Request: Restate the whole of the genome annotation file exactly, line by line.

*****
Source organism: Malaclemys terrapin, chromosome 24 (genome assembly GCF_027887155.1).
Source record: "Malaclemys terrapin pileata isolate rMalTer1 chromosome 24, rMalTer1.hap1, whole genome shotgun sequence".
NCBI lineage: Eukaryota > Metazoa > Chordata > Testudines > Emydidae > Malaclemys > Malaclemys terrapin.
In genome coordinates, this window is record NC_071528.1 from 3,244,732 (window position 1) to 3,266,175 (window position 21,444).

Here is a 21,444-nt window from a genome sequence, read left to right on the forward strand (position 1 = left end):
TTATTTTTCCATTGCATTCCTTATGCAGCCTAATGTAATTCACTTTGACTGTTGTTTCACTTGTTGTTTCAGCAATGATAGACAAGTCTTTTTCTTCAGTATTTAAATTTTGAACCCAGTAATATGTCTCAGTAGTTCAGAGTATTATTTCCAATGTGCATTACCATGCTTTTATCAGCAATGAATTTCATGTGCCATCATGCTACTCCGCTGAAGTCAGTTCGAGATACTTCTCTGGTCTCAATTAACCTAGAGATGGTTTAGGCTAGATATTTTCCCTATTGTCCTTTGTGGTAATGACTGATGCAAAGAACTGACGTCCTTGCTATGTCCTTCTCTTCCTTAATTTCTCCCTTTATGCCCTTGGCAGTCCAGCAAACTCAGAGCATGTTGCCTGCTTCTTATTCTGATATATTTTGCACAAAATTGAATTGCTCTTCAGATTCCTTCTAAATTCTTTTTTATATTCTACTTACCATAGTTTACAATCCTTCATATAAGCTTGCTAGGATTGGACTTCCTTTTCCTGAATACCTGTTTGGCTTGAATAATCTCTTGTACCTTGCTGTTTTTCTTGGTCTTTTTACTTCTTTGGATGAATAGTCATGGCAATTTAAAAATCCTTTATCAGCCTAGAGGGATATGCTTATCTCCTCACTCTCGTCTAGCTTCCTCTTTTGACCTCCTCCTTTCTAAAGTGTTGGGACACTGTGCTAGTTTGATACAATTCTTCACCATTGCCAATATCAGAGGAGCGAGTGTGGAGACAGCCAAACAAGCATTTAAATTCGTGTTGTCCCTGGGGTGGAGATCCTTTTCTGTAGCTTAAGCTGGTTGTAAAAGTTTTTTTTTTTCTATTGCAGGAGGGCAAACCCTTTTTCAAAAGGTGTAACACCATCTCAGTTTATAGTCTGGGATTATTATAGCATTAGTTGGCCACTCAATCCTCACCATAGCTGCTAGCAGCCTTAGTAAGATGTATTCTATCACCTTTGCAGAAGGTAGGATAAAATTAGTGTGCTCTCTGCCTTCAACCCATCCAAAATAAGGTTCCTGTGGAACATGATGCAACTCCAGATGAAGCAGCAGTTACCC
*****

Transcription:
Source organism: Malaclemys terrapin, chromosome 24 (genome assembly GCF_027887155.1).
Source record: "Malaclemys terrapin pileata isolate rMalTer1 chromosome 24, rMalTer1.hap1, whole genome shotgun sequence".
NCBI lineage: Eukaryota > Metazoa > Chordata > Testudines > Emydidae > Malaclemys > Malaclemys terrapin.
In genome coordinates, this window is record NC_071528.1 from 3,244,732 (window position 1) to 3,266,175 (window position 21,444).

Here is a 21,444-nt window from a genome sequence, read left to right on the forward strand (position 1 = left end):
TTATTTTTCCATTGCATTCCTTATGCAGCCTAATGTAATTCACTTTGACTGTTGTTTCACTTGTTGTTTCAGCAATGATAGACAAGTCTTTTTCTTCAGTATTTAAATTTTGAACCCAGTAATATGTCTCAGTAGTTCAGAGTATTATTTCCAATGTGCATTACCATGCTTTTATCAGCAATGAATTTCATGTGCCATCATGCTACTCCGCTGAAGTCAGTTCGAGATACTTCTCTGGTCTCAATTAACCTAGAGATGGTTTAGGCTAGATATTTTCCCTATTGTCCTTTGTGGTAATGACTGATGCAAAGAACTGACGTCCTTGCTATGTCCTTCTCTTCCTTAATTTCTCCCTTTATGCCCTTGGCAGTCCAGCAAACTCAGAGCATGTTGCCTGCTTCTTATTCTGATATATTTTGCACAAAATTGAATTGCTCTTCAGATTCCTTCTAAATTCTTTTTTATATTCTACTTACCATAGTTTACAATCCTTCATATAAGCTTGCTAGGATTGGACTTCCTTTTCCTGAATACCTGTTTGGCTTGAATAATCTCTTGTACCTTGCTGTTTTTCTTGGTCTTTTTACTTCTTTGGATGAATAGTCATGGCAATTTAAAAATCCTTTATCAGCCTAGAGGGATATGCTTATCTCCTCACTCTCGTCTAGCTTCCTCTTTTGACCTCCTCCTTTCTAAAGTGTTGGGACACTGTGCTAGTTTGATACAATTCTTCACCATTGCCAATATCAGAGGAGCGAGTGTGGAGACAGCCAAACAAGCATTTAAATTCGTGTTGTCCCTGGGGTGGAGATCCTTTTCTGTAGCTTAAGCTGGTTGTAAAAGTTTTTTTTTTTCTATTGCAGGAGGGCAAACCCTTTTTCAAAAGGTGTAACACCATCTCAGTTTATAGTCTGGGATTATTATAGCATTAGTTGGCCACTCAATCCTCACCATAGCTGCTAGCAGCCTTAGTAAGATGTATTCTATCACCTTTGCAGAAGGTAGGATAAAATTAGTGTGCTCTCTGCCTTCAACCCATCCAAAATAAGGTTCCTGTGGAACATGATGCAACTCCAGATGAAGCAGCAGTTACCC